Journal of Biomechanics 06/2014; 47(11). DOI:10.1016/j.jbiomech.2014.05.024 · 2.50 Impact Factor
  • Source
    [Show abstract] [Hide abstract]
    ABSTRACT: A number of occupational and leisure activities that involve pushing are performed in symmetrical or asymmetrical stance. The goal of this study was to investigate early postural adjustments (EPAs), anticipatory postural adjustments (APAs), and compensatory postural adjustments (CPAs) during pushing performed while standing. Ten healthy volunteers stood in symmetrical stance (with feet parallel) or in asymmetrical stance (staggered stance with one foot forward) and were instructed to use both hands to push forward the handle of a pendulum attached to the ceiling. Bilateral EMG activity of the trunk and leg muscles and the center of pressure (COP) displacements in the anterior-posterior (AP) and medial-lateral (ML) directions were recorded and analyzed during the EPAs, APAs, and CPAs. The EMG activity and the COP displacement were different between the symmetrical and asymmetrical stance conditions. The COP displacements in the ML direction were significantly larger in staggered stance than in symmetrical stance. In staggered stance, the EPAs and APAs in the thigh muscles of the backward leg were significantly larger, and the CPAs were smaller than in the forward leg. There was no difference in the EMG activity of the trunk muscles between the stance conditions. The study outcome confirmed the existence of the three components of postural control (EPAs, APAs, and CPAs) in pushing. Moreover, standing asymmetrically was associated with asymmetrical patterns of EMG activity in the lower extremities reflecting the stance-related postural control during pushing. The study outcome provides a basis for studying postural control during other daily activities involving pushing.
    Experimental Brain Research 06/2013; DOI:10.1007/s00221-013-3567-4 · 2.17 Impact Factor
  • Source
    [Show abstract] [Hide abstract]
    ABSTRACT: The aim of the study was to analyze the narratives in accident files to document the circumstances of accidents in a beverage delivery company, in particular, in regard with the activities performed at the time of the accident and the deviations reported. A second aim was to understand the impact of the transformations introduced by the company on accident patterns. Narrative material from 546 files covering a 7-year period was analyzed. Special attention was given to collecting information on the activities conducted at the time of the accident, including location, foot support base, operation, and material involved. The analysis allowed specifying elements that have good potential for improving handling situations and decreasing accident risks. Three categories of deviation were analyzed: situations reported as particular or difficult, unforeseen events, and dysfunction reported in the activity itself. Results show that several external factors play an important role in the occurrence of accidents. Most of these factors are beyond risk analysis of handling situations. The impact of the transformations on the number, seriousness, and causes of accidents was dramatic. Analysis shows that current investigative risk tools are insufficient in helping management predict how decisions will affect safety. The discussion situates the results within the various theories of musculoskeletal mechanisms of injury.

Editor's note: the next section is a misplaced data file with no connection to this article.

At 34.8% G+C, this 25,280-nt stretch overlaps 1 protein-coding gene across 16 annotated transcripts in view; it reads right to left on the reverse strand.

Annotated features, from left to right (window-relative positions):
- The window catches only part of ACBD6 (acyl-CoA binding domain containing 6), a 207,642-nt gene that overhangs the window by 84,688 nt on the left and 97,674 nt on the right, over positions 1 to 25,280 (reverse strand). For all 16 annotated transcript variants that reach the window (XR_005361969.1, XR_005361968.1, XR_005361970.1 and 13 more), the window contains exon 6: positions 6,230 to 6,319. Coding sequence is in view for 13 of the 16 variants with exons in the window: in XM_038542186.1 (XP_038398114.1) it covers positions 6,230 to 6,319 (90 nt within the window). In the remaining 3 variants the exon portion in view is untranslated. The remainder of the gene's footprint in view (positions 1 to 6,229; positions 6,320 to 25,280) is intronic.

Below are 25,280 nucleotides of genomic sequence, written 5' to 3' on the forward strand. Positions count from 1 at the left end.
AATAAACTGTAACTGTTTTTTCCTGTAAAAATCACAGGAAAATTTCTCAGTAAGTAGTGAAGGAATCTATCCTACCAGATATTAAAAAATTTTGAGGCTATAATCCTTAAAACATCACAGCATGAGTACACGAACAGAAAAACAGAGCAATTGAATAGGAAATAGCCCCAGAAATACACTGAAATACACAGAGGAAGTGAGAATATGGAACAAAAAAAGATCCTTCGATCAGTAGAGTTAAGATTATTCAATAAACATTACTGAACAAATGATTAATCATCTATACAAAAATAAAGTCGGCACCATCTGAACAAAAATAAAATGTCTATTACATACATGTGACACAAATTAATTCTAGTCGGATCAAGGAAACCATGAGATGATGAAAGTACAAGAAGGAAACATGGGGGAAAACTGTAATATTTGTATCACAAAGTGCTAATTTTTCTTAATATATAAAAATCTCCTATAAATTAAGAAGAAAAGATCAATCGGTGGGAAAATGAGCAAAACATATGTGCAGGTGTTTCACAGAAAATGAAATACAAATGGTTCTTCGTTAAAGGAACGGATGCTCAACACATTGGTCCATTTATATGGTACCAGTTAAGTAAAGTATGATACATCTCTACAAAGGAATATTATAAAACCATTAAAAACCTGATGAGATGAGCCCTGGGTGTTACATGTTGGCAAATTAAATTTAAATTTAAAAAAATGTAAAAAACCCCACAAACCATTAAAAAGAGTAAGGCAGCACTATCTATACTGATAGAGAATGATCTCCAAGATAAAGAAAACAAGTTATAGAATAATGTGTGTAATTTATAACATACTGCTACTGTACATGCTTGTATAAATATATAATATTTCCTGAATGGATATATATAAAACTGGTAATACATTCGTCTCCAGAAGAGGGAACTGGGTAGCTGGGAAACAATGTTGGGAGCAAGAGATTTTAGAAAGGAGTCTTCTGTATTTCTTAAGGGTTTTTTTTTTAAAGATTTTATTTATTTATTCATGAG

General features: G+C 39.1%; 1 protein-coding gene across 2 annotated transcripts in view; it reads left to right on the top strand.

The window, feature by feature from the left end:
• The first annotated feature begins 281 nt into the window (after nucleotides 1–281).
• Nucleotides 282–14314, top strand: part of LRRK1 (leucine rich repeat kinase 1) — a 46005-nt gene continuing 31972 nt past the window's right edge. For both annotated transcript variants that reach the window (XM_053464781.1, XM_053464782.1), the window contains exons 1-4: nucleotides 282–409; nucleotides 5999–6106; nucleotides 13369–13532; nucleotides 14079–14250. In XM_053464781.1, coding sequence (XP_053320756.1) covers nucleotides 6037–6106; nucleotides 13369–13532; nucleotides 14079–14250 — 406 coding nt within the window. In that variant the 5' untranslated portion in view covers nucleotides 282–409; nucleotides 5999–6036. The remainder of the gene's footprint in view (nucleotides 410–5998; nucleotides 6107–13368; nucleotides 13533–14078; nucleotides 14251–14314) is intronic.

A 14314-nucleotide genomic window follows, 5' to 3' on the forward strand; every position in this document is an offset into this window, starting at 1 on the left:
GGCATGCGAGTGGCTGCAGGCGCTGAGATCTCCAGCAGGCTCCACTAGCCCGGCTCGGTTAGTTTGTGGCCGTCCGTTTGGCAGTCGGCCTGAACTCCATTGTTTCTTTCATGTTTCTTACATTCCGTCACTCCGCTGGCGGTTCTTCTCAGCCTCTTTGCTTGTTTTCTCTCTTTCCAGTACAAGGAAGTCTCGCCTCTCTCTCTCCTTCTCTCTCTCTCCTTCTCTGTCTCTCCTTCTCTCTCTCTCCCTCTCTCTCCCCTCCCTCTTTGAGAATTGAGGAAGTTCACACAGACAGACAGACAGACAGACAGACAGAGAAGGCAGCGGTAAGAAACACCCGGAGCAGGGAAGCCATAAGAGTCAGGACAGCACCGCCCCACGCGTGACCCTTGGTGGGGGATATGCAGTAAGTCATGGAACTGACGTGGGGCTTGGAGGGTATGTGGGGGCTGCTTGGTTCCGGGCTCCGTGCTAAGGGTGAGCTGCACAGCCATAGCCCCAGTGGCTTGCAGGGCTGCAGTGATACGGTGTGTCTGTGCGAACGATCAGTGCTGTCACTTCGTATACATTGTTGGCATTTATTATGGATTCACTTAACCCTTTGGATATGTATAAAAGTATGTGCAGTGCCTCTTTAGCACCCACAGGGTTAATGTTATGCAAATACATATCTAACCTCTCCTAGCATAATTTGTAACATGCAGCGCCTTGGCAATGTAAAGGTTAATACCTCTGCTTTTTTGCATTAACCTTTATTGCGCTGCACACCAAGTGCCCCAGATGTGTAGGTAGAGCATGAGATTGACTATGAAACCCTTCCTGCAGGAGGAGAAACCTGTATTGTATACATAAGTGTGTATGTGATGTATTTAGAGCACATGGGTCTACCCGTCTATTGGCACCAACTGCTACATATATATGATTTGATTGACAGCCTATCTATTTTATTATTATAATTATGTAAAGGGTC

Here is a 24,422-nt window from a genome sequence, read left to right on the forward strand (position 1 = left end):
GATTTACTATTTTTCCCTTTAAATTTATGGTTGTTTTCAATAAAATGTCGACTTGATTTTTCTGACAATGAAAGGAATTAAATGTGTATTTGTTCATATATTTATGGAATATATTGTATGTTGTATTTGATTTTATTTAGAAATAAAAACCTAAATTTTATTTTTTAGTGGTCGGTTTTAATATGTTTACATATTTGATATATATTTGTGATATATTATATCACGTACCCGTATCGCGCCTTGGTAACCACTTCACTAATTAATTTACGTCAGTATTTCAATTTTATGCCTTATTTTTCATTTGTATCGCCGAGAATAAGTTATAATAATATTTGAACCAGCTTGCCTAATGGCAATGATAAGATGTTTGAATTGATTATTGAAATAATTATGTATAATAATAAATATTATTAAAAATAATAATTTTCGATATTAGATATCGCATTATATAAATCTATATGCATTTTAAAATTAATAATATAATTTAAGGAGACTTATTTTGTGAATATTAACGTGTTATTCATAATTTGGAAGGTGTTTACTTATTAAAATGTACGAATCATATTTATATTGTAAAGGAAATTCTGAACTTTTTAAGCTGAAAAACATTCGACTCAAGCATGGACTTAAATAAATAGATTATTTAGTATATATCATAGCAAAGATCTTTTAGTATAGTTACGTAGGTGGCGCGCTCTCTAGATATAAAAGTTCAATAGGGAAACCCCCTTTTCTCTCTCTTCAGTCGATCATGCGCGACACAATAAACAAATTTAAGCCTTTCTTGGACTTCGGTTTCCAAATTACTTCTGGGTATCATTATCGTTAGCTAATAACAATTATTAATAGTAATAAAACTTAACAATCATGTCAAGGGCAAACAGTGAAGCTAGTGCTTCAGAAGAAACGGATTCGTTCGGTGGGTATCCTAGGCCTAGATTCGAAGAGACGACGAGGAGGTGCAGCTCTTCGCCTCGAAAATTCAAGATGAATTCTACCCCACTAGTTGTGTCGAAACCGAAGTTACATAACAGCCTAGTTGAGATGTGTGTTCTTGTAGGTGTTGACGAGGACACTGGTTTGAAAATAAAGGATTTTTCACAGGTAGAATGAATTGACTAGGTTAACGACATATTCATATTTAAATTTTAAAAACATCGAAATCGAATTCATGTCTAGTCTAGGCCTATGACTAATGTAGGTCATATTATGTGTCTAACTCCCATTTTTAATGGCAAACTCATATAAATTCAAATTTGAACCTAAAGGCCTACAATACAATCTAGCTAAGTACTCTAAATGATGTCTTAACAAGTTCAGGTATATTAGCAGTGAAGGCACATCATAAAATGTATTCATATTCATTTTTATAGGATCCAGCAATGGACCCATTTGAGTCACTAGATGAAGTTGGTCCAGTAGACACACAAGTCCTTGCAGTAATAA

Safety Science 11/2012; 50(9):1792–1800. DOI:10.1016/j.ssci.2012.04.008 · 1.67 Impact Factor